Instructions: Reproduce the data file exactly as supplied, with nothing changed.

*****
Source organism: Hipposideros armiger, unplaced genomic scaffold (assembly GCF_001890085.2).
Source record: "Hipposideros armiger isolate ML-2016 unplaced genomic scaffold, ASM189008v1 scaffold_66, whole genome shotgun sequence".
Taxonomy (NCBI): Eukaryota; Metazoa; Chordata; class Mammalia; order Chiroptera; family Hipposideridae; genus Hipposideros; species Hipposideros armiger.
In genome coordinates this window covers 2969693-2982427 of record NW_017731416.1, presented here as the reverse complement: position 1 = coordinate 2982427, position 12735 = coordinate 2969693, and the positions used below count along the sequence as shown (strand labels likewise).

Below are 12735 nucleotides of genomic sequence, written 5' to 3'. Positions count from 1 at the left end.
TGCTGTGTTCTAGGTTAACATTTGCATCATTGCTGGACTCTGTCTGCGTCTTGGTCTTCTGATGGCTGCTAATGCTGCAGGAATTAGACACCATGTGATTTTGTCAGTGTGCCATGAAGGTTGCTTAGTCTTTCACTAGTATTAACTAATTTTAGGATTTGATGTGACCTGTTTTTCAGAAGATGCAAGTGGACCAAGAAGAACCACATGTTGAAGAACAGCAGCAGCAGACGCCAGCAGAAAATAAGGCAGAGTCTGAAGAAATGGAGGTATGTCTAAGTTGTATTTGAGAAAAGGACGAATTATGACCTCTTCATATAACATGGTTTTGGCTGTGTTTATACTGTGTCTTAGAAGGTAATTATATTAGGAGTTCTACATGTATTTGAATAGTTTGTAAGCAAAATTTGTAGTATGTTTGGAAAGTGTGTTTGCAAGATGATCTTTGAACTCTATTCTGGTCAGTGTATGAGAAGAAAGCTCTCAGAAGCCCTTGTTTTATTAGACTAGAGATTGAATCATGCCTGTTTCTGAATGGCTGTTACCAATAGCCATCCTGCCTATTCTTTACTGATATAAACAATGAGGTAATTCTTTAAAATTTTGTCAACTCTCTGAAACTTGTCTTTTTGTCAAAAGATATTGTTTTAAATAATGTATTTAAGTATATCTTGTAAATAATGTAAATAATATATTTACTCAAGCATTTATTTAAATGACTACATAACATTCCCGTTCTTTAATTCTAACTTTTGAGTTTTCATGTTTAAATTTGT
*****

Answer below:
Source organism: Hipposideros armiger, unplaced genomic scaffold (assembly GCF_001890085.2).
Source record: "Hipposideros armiger isolate ML-2016 unplaced genomic scaffold, ASM189008v1 scaffold_66, whole genome shotgun sequence".
Taxonomy (NCBI): Eukaryota; Metazoa; Chordata; class Mammalia; order Chiroptera; family Hipposideridae; genus Hipposideros; species Hipposideros armiger.
In genome coordinates this window covers 2969693-2982427 of record NW_017731416.1, presented here as the reverse complement: position 1 = coordinate 2982427, position 12735 = coordinate 2969693, and the positions used below count along the sequence as shown (strand labels likewise).

Below are 12735 nucleotides of genomic sequence, written 5' to 3'. Positions count from 1 at the left end.
TGCTGTGTTCTAGGTTAACATTTGCATCATTGCTGGACTCTGTCTGCGTCTTGGTCTTCTGATGGCTGCTAATGCTGCAGGAATTAGACACCATGTGATTTTGTCAGTGTGCCATGAAGGTTGCTTAGTCTTTCACTAGTATTAACTAATTTTAGGATTTGATGTGACCTGTTTTTCAGAAGATGCAAGTGGACCAAGAAGAACCACATGTTGAAGAACAGCAGCAGCAGACGCCAGCAGAAAATAAGGCAGAGTCTGAAGAAATGGAGGTATGTCTAAGTTGTATTTGAGAAAAGGACGAATTATGACCTCTTCATATAACATGGTTTTGGCTGTGTTTATACTGTGTCTTAGAAGGTAATTATATTAGGAGTTCTACATGTATTTGAATAGTTTGTAAGCAAAATTTGTAGTATGTTTGGAAAGTGTGTTTGCAAGATGATCTTTGAACTCTATTCTGGTCAGTGTATGAGAAGAAAGCTCTCAGAAGCCCTTGTTTTATTAGACTAGAGATTGAATCATGCCTGTTTCTGAATGGCTGTTACCAATAGCCATCCTGCCTATTCTTTACTGATATAAACAATGAGGTAATTCTTTAAAATTTTGTCAACTCTCTGAAACTTGTCTTTTTGTCAAAAGATATTGTTTTAAATAATGTATTTAAGTATATCTTGTAAATAATGTAAATAATATATTTACTCAAGCATTTATTTAAATGACTACATAACATTCCCGTTCTTTAATTCTAACTTTTGAGTTTTCATGTTTAAATTTGT